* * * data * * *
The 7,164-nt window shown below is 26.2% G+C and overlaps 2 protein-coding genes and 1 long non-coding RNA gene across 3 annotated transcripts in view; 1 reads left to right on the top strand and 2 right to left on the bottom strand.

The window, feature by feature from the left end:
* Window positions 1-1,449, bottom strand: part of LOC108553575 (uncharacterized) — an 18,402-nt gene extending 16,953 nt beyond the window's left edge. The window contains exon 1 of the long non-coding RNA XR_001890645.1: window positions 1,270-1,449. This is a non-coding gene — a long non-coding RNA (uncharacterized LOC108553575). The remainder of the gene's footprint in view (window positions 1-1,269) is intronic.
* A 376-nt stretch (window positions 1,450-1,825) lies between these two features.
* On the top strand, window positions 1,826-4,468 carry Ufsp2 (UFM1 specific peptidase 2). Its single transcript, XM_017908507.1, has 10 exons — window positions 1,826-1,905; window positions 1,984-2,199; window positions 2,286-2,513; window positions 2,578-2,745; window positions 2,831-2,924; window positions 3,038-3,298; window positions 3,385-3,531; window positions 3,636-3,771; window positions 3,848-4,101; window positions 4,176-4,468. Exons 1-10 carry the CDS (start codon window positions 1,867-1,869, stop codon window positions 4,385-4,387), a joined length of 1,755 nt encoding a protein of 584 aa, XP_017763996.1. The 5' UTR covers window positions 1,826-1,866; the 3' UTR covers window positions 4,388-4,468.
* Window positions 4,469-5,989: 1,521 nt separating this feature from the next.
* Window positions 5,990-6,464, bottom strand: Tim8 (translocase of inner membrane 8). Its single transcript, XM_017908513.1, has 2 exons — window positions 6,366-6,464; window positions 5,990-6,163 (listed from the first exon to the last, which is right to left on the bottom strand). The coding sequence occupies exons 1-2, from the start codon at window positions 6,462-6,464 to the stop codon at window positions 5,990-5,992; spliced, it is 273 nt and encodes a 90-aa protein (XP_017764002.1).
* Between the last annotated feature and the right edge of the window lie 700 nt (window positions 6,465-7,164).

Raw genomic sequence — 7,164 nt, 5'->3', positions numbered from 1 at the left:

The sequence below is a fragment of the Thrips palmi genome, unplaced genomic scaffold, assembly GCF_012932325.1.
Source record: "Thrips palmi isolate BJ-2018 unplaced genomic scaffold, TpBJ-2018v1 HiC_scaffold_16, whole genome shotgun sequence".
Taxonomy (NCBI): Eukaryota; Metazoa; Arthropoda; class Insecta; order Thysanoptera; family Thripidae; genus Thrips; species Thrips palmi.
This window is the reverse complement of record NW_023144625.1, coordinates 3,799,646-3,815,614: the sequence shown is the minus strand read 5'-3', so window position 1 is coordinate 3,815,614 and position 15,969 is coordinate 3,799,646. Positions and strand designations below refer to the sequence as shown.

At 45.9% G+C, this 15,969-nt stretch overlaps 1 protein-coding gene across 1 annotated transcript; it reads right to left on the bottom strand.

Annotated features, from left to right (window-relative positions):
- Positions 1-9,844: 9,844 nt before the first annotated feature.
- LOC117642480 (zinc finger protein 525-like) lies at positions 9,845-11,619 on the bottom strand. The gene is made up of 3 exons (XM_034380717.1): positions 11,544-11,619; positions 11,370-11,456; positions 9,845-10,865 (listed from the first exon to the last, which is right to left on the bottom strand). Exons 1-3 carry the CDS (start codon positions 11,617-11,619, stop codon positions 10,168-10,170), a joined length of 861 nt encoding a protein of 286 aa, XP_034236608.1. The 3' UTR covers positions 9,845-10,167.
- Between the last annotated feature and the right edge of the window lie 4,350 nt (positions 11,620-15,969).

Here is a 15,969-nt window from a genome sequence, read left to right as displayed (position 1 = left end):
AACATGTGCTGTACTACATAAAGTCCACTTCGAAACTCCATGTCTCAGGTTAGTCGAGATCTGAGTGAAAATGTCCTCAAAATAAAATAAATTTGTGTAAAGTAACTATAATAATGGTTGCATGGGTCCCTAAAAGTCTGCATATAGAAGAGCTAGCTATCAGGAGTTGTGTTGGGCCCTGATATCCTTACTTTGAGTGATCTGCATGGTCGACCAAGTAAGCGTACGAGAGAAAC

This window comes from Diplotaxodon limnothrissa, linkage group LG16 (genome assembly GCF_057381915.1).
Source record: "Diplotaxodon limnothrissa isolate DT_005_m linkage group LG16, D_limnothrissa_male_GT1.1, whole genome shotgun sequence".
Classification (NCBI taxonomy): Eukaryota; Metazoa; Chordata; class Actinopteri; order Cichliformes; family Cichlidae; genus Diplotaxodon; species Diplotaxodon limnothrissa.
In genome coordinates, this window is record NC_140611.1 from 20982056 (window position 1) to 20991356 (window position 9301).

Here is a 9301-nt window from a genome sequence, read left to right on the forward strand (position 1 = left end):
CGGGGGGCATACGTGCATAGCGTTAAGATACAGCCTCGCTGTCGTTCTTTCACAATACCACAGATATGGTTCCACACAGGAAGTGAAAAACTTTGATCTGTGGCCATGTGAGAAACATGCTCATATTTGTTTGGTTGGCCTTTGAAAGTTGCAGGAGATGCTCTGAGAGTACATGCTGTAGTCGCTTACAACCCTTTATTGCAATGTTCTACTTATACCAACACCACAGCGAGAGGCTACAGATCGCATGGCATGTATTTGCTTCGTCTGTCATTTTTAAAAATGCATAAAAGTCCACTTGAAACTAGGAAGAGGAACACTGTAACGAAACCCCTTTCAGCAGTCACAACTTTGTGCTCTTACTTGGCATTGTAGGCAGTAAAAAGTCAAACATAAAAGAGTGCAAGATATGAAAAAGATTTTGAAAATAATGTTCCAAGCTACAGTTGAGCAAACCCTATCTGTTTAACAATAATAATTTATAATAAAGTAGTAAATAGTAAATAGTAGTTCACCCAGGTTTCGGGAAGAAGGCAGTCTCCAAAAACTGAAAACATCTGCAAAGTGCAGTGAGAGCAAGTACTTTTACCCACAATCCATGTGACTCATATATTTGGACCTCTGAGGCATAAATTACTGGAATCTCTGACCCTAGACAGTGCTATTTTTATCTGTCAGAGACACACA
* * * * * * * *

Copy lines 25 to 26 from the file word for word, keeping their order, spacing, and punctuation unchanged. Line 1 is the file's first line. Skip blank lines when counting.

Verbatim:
Here is a 9301-nt window from a genome sequence, read left to right on the forward strand (position 1 = left end):
CGGGGGGCATACGTGCATAGCGTTAAGATACAGCCTCGCTGTCGTTCTTTCACAATACCACAGATATGGTTCCACACAGGAAGTGAAAAACTTTGATCTGTGGCCATGTGAGAAACATGCTCATATTTGTTTGGTTGGCCTTTGAAAGTTGCAGGAGATGCTCTGAGAGTACATGCTGTAGTCGCTTACAACCCTTTATTGCAATGTTCTACTTATACCAACACCACAGCGAGAGGCTACAGATCGCATGGCATGTATTTGCTTCGTCTGTCATTTTTAAAAATGCATAAAAGTCCACTTGAAACTAGGAAGAGGAACACTGTAACGAAACCCCTTTCAGCAGTCACAACTTTGTGCTCTTACTTGGCATTGTAGGCAGTAAAAAGTCAAACATAAAAGAGTGCAAGATATGAAAAAGATTTTGAAAATAATGTTCCAAGCTACAGTTGAGCAAACCCTATCTGTTTAACAATAATAATTTATAATAAAGTAGTAAATAGTAAATAGTAGTTCACCCAGGTTTCGGGAAGAAGGCAGTCTCCAAAAACTGAAAACATCTGCAAAGTGCAGTGAGAGCAAGTACTTTTACCCACAATCCATGTGACTCATATATTTGGACCTCTGAGGCATAAATTACTGGAATCTCTGACCCTAGACAGTGCTATTTTTATCTGTCAGAGACACACA